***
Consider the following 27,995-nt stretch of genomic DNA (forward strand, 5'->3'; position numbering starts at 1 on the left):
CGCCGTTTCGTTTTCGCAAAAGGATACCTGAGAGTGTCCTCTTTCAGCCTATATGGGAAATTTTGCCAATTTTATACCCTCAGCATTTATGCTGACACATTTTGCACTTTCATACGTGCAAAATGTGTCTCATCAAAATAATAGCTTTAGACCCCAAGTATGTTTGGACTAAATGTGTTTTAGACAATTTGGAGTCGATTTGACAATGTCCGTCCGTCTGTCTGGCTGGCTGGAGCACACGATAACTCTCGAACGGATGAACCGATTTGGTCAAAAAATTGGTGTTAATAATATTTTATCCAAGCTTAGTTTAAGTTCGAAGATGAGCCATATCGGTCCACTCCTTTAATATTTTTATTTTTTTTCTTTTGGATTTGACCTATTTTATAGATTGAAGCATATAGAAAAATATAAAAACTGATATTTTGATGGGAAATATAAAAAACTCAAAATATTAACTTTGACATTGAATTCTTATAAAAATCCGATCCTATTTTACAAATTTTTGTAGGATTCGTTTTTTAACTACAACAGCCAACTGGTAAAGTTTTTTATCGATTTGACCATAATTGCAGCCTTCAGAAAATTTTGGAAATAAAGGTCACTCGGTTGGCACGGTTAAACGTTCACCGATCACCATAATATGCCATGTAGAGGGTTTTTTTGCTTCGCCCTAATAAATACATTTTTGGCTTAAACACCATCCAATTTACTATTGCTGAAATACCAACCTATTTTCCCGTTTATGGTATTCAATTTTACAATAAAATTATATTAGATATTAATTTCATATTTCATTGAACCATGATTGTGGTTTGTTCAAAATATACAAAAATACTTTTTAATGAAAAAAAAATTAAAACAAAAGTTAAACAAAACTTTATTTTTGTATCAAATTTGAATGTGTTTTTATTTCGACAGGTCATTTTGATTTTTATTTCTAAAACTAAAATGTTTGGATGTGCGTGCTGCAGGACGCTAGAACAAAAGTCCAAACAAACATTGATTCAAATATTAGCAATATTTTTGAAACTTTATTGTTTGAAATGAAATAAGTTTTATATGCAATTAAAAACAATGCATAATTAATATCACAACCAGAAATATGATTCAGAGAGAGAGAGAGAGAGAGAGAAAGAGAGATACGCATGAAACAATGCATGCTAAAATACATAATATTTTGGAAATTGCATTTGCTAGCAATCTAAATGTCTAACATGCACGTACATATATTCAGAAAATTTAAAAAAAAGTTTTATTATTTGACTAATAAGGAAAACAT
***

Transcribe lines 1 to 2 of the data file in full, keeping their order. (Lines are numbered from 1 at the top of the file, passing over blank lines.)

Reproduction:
Consider the following 27,995-nt stretch of genomic DNA (forward strand, 5'->3'; position numbering starts at 1 on the left):
CGCCGTTTCGTTTTCGCAAAAGGATACCTGAGAGTGTCCTCTTTCAGCCTATATGGGAAATTTTGCCAATTTTATACCCTCAGCATTTATGCTGACACATTTTGCACTTTCATACGTGCAAAATGTGTCTCATCAAAATAATAGCTTTAGACCCCAAGTATGTTTGGACTAAATGTGTTTTAGACAATTTGGAGTCGATTTGACAATGTCCGTCCGTCTGTCTGGCTGGCTGGAGCACACGATAACTCTCGAACGGATGAACCGATTTGGTCAAAAAATTGGTGTTAATAATATTTTATCCAAGCTTAGTTTAAGTTCGAAGATGAGCCATATCGGTCCACTCCTTTAATATTTTTATTTTTTTTCTTTTGGATTTGACCTATTTTATAGATTGAAGCATATAGAAAAATATAAAAACTGATATTTTGATGGGAAATATAAAAAACTCAAAATATTAACTTTGACATTGAATTCTTATAAAAATCCGATCCTATTTTACAAATTTTTGTAGGATTCGTTTTTTAACTACAACAGCCAACTGGTAAAGTTTTTTATCGATTTGACCATAATTGCAGCCTTCAGAAAATTTTGGAAATAAAGGTCACTCGGTTGGCACGGTTAAACGTTCACCGATCACCATAATATGCCATGTAGAGGGTTTTTTTGCTTCGCCCTAATAAATACATTTTTGGCTTAAACACCATCCAATTTACTATTGCTGAAATACCAACCTATTTTCCCGTTTATGGTATTCAATTTTACAATAAAATTATATTAGATATTAATTTCATATTTCATTGAACCATGATTGTGGTTTGTTCAAAATATACAAAAATACTTTTTAATGAAAAAAAAATTAAAACAAAAGTTAAACAAAACTTTATTTTTGTATCAAATTTGAATGTGTTTTTATTTCGACAGGTCATTTTGATTTTTATTTCTAAAACTAAAATGTTTGGATGTGCGTGCTGCAGGACGCTAGAACAAAAGTCCAAACAAACATTGATTCAAATATTAGCAATATTTTTGAAACTTTATTGTTTGAAATGAAATAAGTTTTATATGCAATTAAAAACAATGCATAATTAATATCACAACCAGAAATATGATTCAGAGAGAGAGAGAGAGAGAGAGAAAGAGAGATACGCATGAAACAATGCATGCTAAAATACATAATATTTTGGAAATTGCATTTGCTAGCAATCTAAATGTCTAACATGCACGTACATATATTCAGAAAATTTAAAAAAAAGTTTTATTATTTGACTAATAAGGAAAACAT